Waiting for Orestes: Electra
Euripides and Hugo von Hofmannstahl
Suzuki Company of Toga
King's Theatre, Edinburgh
Traditional Japanese theatrical forms have always favoured ritual over content and this hour-long presentation by the Suzuki Theatre of Toga takes the to theory to the limits in a production performed in Japanese and Korean.
Maestro, Tadashi Suzuki, apparently sets the stark drama in a home for the physically and possibly mentally disadvantaged.
He majors on the look of the piece and benefits from a very careful lighting design, to complement the minimalism of the staging.
Coming from such an alien tradition, this can be a tough performance for untrained Western eyes to appreciate. The opening is hardly user-friendly, as a quintet of wheelchair-bound, barely-dressed chorus men follow each other around on stage without uttering a word. They do at least end wittily enough in a chase.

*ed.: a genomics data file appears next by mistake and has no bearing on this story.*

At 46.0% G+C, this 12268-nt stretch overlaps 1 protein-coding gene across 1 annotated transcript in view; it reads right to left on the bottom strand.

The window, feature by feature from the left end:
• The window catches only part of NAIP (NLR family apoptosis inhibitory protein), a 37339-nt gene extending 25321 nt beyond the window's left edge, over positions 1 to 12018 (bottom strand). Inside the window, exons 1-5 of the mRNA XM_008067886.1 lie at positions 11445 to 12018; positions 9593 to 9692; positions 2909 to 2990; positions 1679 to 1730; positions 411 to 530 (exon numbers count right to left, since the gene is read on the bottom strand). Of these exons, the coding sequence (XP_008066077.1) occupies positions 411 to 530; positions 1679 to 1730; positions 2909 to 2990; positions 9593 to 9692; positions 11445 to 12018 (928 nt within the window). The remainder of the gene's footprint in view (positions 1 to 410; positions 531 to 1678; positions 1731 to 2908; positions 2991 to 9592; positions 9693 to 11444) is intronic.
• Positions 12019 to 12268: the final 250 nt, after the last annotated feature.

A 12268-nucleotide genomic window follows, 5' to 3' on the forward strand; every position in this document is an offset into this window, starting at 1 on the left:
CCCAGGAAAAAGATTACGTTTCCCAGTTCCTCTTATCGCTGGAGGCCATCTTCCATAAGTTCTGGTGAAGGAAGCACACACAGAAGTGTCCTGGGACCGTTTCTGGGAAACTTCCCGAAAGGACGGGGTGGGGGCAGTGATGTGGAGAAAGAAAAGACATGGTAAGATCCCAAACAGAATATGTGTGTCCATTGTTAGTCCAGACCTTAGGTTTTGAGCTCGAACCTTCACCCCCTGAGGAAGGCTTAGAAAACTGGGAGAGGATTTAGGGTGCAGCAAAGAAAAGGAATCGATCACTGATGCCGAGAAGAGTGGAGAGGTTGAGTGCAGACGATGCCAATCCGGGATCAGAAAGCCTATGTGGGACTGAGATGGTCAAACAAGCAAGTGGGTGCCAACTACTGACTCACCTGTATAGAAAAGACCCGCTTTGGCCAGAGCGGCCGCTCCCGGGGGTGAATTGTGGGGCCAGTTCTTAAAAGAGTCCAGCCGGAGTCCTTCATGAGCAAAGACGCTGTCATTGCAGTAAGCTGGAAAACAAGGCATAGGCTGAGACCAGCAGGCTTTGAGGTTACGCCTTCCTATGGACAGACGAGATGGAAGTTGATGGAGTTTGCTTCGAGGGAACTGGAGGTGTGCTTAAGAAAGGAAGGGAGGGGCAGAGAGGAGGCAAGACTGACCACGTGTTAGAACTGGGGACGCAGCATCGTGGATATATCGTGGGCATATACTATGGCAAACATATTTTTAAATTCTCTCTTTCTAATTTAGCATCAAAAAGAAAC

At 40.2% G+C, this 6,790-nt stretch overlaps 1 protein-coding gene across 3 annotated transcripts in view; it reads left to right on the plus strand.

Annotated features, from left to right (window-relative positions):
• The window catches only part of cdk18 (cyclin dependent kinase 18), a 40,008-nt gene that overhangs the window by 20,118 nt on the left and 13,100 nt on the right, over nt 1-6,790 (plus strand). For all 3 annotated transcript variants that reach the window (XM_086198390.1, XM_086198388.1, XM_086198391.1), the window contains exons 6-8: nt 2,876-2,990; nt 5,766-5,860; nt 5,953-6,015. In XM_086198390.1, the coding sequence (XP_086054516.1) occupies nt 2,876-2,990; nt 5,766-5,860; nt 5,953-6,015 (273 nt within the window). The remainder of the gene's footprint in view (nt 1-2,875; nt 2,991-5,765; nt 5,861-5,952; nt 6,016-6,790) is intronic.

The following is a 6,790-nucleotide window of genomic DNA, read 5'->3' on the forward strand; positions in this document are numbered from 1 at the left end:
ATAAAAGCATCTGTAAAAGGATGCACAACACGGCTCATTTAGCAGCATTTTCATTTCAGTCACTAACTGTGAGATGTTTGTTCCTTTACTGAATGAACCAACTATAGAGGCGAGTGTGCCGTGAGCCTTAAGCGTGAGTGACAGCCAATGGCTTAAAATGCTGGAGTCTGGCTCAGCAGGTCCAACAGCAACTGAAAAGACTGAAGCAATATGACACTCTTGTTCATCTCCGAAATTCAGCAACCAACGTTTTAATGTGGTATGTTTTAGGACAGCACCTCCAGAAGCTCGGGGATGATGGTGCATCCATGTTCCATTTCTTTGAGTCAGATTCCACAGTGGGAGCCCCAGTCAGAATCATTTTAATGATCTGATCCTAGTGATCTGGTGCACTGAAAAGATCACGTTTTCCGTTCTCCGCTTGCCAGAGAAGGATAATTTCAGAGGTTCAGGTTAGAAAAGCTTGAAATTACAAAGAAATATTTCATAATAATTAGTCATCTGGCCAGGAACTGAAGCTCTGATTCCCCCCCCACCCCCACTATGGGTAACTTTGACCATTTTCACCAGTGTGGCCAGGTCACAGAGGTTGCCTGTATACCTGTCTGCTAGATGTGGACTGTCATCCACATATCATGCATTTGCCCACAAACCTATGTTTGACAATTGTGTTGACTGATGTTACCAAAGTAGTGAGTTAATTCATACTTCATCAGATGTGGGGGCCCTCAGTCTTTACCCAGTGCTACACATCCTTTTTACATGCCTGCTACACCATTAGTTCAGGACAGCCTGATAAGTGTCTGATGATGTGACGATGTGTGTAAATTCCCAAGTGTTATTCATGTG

The chorus then welcomes the wheelchaired Yoo-Jeong Byun as Electra, a dancer and contortionist who likes to appear almost catatonic. This means that her fellows are obliged to voice her lines.
Electra is a very unhappy lady, as her unnamed mother, the quite fearsome Chieko Naito playing Clytemnestra, has been instrumental in the killing of her own husband Agamemnon.
This explains the wait for Orestes, whom Electra hopes will avenge their father’s murder, though their sister Chrysothemis seems less optimistic.
After the painfully slow start, the 70 minutes build to a dramatic and chastening ending as is inevitable in Greek tragedy.
The whole is accompanied by impressively evocative percussion from Midori Takada. It looks great, thanks to a stylish staging that emphasises the precision of the medium and at times makes the actors look like puppets controlled by a director/puppeteer.
For lovers of the Japanese way, this will undoubtedly be a rare delight.
Reviewer: Philip Fisher